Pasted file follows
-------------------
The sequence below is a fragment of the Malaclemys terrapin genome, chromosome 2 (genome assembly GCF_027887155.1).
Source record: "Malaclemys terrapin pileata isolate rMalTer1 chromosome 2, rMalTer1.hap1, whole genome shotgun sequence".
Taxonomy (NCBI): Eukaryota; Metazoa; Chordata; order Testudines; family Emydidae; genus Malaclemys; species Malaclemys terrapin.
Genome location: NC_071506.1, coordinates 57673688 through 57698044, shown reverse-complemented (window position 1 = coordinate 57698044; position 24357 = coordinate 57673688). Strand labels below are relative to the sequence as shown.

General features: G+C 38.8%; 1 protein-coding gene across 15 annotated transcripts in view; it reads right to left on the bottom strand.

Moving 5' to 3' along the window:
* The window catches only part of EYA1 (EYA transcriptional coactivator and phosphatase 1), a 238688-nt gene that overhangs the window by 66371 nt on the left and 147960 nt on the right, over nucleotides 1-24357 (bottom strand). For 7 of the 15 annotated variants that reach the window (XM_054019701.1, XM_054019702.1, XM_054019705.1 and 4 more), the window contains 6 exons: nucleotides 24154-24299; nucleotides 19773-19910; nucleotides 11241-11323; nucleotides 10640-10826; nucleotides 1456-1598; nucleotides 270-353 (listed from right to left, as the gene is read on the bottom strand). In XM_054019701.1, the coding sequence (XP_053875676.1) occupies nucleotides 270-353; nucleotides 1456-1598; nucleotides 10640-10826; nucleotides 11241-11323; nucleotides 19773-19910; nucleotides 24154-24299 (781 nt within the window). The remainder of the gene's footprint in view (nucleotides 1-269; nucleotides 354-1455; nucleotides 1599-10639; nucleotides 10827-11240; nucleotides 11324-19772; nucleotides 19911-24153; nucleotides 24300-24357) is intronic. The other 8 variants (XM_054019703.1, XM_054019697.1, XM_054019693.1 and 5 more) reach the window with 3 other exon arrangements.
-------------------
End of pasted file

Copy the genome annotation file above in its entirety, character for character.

The sequence below is a fragment of the Malaclemys terrapin genome, chromosome 2 (genome assembly GCF_027887155.1).
Source record: "Malaclemys terrapin pileata isolate rMalTer1 chromosome 2, rMalTer1.hap1, whole genome shotgun sequence".
Taxonomy (NCBI): Eukaryota; Metazoa; Chordata; order Testudines; family Emydidae; genus Malaclemys; species Malaclemys terrapin.
Genome location: NC_071506.1, coordinates 57673688 through 57698044, shown reverse-complemented (window position 1 = coordinate 57698044; position 24357 = coordinate 57673688). Strand labels below are relative to the sequence as shown.

General features: G+C 38.8%; 1 protein-coding gene across 15 annotated transcripts in view; it reads right to left on the bottom strand.

Moving 5' to 3' along the window:
* The window catches only part of EYA1 (EYA transcriptional coactivator and phosphatase 1), a 238688-nt gene that overhangs the window by 66371 nt on the left and 147960 nt on the right, over nucleotides 1-24357 (bottom strand). For 7 of the 15 annotated variants that reach the window (XM_054019701.1, XM_054019702.1, XM_054019705.1 and 4 more), the window contains 6 exons: nucleotides 24154-24299; nucleotides 19773-19910; nucleotides 11241-11323; nucleotides 10640-10826; nucleotides 1456-1598; nucleotides 270-353 (listed from right to left, as the gene is read on the bottom strand). In XM_054019701.1, the coding sequence (XP_053875676.1) occupies nucleotides 270-353; nucleotides 1456-1598; nucleotides 10640-10826; nucleotides 11241-11323; nucleotides 19773-19910; nucleotides 24154-24299 (781 nt within the window). The remainder of the gene's footprint in view (nucleotides 1-269; nucleotides 354-1455; nucleotides 1599-10639; nucleotides 10827-11240; nucleotides 11324-19772; nucleotides 19911-24153; nucleotides 24300-24357) is intronic. The other 8 variants (XM_054019703.1, XM_054019697.1, XM_054019693.1 and 5 more) reach the window with 3 other exon arrangements.